By Lindsay Rebhan
Hannah Breckbill of Humble Hands Harvest is proving that where there’s a will there’s a way. This is Hannah’s first season of production for her farm, located in Elgin, Minn. According to Hannah, “There are still a lot of unknowns, but I am devoting myself full-time to this enterprise.” She is growing two acres of vegetables on land rented from Hidden Stream Farm.
Hidden Stream Farm is a meat operation, producing cattle, pigs, broilers, and sheep, with well-developed marketing channels. For the past few years, the farmers have been buying local produce to distribute along with their meat to restaurants, groceries, and food-service places in Rochester, Minn. and the Twin Cities. They advertised through the Land Stewardship Project for someone to rent land from them and sell vegetables to them for distribution though their markets. Hannah explained, “I was in a place when I saw their advertisement that I was ready to move into farming on my own, and I didn’t mind moving to Minnesota to do it!”
Hannah graduated from college with a degree in math in 2009, and promptly started a farm internship managing a CSA in Texas. After a year a connection at Seed Savers Exchange brought her to Decorah, Iowa where she spent 2-1/2 seasons employed on vegetable farms with various scales and markets. Hannah highly recommends employment on vegetable farms for any aspiring farmer. “Organic-minded folks are so eager to teach and advise aspiring farmers,” she said. “After committing to this new business, I received so much help in the form of labor, material aid, and advice–I absolutely couldn’t do it without the community I’ve built around farming.”
Humble Hands Harvest has an arrangement with Hidden Stream Farm that gives access to one of their 2-acre paddocks, large equipment if needed (she used their big tractor to do the original tillage and seeding of some cover crops in 2012), and use of the cooler in addition to the market opportunities.
Looking at the 2013 season, Hannah explained, “The season has barely started, so it’s still not guaranteed, but the plan is that I won’t have to spend any time marketing my produce. I send one weekly e-mail stating what I have available–that’s a huge time-saver and one of the things that will allow me to grow 2 acres of vegetables fairly intensively.”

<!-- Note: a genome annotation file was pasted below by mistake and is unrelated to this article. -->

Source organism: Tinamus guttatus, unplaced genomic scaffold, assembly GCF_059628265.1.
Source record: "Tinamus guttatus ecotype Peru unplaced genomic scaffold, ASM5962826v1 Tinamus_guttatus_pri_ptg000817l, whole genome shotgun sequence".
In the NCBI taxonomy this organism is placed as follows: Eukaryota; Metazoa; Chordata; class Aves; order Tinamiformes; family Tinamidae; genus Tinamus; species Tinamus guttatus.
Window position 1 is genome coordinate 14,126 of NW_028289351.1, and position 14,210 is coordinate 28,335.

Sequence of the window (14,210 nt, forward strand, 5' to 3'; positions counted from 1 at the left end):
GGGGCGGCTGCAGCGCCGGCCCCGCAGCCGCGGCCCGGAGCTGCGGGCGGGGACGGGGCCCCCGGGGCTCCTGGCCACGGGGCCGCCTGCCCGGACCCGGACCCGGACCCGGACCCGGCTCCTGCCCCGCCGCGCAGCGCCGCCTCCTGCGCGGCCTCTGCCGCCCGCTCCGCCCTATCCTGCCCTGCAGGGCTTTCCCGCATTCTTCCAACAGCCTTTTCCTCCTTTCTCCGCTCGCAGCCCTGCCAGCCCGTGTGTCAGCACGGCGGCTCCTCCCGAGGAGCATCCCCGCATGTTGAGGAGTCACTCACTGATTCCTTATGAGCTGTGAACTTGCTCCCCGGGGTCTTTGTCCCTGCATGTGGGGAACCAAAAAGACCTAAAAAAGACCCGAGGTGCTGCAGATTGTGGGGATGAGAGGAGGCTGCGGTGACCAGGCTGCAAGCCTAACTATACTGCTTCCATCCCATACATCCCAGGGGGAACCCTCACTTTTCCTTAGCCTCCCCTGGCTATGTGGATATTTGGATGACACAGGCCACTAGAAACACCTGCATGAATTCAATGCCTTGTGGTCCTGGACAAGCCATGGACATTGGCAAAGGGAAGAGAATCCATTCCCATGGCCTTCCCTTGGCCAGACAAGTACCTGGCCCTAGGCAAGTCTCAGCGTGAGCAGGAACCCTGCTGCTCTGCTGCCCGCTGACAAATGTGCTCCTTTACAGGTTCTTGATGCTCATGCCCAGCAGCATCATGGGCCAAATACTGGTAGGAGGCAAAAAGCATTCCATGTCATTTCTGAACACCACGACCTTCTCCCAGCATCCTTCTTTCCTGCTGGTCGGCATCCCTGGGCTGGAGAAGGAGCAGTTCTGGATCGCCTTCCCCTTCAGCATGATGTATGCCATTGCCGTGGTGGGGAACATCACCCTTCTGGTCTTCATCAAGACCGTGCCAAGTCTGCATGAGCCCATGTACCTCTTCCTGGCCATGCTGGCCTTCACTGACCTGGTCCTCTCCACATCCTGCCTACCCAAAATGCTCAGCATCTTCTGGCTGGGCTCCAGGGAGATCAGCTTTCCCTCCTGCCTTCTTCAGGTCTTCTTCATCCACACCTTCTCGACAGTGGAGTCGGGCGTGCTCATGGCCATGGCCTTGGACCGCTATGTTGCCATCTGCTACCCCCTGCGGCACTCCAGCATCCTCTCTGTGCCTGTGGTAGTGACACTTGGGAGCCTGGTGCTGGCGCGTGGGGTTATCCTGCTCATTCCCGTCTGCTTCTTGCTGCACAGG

“In terms of future plans: this spring I’ve been thinking hard about land ownership. I am not ready to take that step on my own because I have next to nothing in the way of capital. However, I’d really like to work on a more perennial system than rented land allows–planting trees, for example, and making long-term improvements to water systems. I also know that I would rather not live alone, and that I would rather live on the land that I’m farming. This means that I’m on the lookout for fellow farmers, or land-based entrepreneurs, with whom I could build a community. For now, though, I’m excited to have a few years experimenting with Humble Hands Harvest, honing my growing skills, building connections in the area, and hopefully earning enough money to pay myself for my work!”
You can connect with and follow Humble Hands Harvest on Facebook. Hannah was also recently featured in the article, Breaking the grass ceiling: On U.S. farms women are taking the reins.
Lindsay Rebhan coordinates the New Organic Stewards, a joint project of MOSES and Renewing the Countryside.